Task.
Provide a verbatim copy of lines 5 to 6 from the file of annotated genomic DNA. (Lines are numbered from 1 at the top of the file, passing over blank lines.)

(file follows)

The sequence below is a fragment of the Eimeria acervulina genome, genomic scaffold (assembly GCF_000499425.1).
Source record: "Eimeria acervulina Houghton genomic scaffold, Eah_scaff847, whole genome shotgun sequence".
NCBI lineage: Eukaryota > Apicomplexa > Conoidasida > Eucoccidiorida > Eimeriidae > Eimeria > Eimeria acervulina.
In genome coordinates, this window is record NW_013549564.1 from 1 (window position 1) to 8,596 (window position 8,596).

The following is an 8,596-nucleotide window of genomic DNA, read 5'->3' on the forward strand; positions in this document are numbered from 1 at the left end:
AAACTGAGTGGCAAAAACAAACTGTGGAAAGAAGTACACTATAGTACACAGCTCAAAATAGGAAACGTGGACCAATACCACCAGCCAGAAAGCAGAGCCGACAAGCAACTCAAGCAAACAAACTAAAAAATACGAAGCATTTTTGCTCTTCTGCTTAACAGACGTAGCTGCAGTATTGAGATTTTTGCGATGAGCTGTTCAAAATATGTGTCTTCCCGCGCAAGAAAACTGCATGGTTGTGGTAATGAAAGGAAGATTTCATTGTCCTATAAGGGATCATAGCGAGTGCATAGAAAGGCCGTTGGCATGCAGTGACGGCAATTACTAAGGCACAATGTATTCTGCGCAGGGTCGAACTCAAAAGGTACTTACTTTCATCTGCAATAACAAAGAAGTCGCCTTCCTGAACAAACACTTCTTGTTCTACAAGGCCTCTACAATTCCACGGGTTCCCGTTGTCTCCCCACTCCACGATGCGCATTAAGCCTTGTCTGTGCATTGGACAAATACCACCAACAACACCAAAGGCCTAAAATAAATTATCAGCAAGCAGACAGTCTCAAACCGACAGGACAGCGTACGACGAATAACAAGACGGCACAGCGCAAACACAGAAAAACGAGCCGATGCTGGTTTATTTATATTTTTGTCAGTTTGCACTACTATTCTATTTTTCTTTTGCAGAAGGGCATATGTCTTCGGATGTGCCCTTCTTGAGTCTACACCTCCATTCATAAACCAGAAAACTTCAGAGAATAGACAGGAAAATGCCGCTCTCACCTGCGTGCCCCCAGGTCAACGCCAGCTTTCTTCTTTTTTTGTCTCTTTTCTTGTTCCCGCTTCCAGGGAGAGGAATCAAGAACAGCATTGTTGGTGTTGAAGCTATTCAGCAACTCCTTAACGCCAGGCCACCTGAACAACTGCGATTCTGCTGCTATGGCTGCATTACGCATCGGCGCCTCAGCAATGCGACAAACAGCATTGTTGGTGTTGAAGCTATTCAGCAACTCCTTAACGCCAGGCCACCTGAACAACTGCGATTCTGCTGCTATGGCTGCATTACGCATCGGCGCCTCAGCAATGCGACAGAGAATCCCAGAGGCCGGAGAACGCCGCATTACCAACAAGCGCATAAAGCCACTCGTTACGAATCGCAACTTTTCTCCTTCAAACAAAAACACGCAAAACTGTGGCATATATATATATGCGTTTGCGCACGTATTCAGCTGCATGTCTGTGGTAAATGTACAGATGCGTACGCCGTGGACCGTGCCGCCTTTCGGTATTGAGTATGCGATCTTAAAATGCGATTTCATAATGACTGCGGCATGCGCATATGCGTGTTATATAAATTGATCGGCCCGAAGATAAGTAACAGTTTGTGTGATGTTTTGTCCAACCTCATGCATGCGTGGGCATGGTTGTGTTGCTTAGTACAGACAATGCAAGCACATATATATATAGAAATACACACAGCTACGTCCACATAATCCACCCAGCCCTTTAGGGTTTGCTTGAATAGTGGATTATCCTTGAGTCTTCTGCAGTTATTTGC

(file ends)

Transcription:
The following is an 8,596-nucleotide window of genomic DNA, read 5'->3' on the forward strand; positions in this document are numbered from 1 at the left end:
AAACTGAGTGGCAAAAACAAACTGTGGAAAGAAGTACACTATAGTACACAGCTCAAAATAGGAAACGTGGACCAATACCACCAGCCAGAAAGCAGAGCCGACAAGCAACTCAAGCAAACAAACTAAAAAATACGAAGCATTTTTGCTCTTCTGCTTAACAGACGTAGCTGCAGTATTGAGATTTTTGCGATGAGCTGTTCAAAATATGTGTCTTCCCGCGCAAGAAAACTGCATGGTTGTGGTAATGAAAGGAAGATTTCATTGTCCTATAAGGGATCATAGCGAGTGCATAGAAAGGCCGTTGGCATGCAGTGACGGCAATTACTAAGGCACAATGTATTCTGCGCAGGGTCGAACTCAAAAGGTACTTACTTTCATCTGCAATAACAAAGAAGTCGCCTTCCTGAACAAACACTTCTTGTTCTACAAGGCCTCTACAATTCCACGGGTTCCCGTTGTCTCCCCACTCCACGATGCGCATTAAGCCTTGTCTGTGCATTGGACAAATACCACCAACAACACCAAAGGCCTAAAATAAATTATCAGCAAGCAGACAGTCTCAAACCGACAGGACAGCGTACGACGAATAACAAGACGGCACAGCGCAAACACAGAAAAACGAGCCGATGCTGGTTTATTTATATTTTTGTCAGTTTGCACTACTATTCTATTTTTCTTTTGCAGAAGGGCATATGTCTTCGGATGTGCCCTTCTTGAGTCTACACCTCCATTCATAAACCAGAAAACTTCAGAGAATAGACAGGAAAATGCCGCTCTCACCTGCGTGCCCCCAGGTCAACGCCAGCTTTCTTCTTTTTTTGTCTCTTTTCTTGTTCCCGCTTCCAGGGAGAGGAATCAAGAACAGCATTGTTGGTGTTGAAGCTATTCAGCAACTCCTTAACGCCAGGCCACCTGAACAACTGCGATTCTGCTGCTATGGCTGCATTACGCATCGGCGCCTCAGCAATGCGACAAACAGCATTGTTGGTGTTGAAGCTATTCAGCAACTCCTTAACGCCAGGCCACCTGAACAACTGCGATTCTGCTGCTATGGCTGCATTACGCATCGGCGCCTCAGCAATGCGACAGAGAATCCCAGAGGCCGGAGAACGCCGCATTACCAACAAGCGCATAAAGCCACTCGTTACGAATCGCAACTTTTCTCCTTCAAACAAAAACACGCAAAACTGTGGCATATATATATATGCGTTTGCGCACGTATTCAGCTGCATGTCTGTGGTAAATGTACAGATGCGTACGCCGTGGACCGTGCCGCCTTTCGGTATTGAGTATGCGATCTTAAAATGCGATTTCATAATGACTGCGGCATGCGCATATGCGTGTTATATAAATTGATCGGCCCGAAGATAAGTAACAGTTTGTGTGATGTTTTGTCCAACCTCATGCATGCGTGGGCATGGTTGTGTTGCTTAGTACAGACAATGCAAGCACATATATATATAGAAATACACACAGCTACGTCCACATAATCCACCCAGCCCTTTAGGGTTTGCTTGAATAGTGGATTATCCTTGAGTCTTCTGCAGTTATTTGC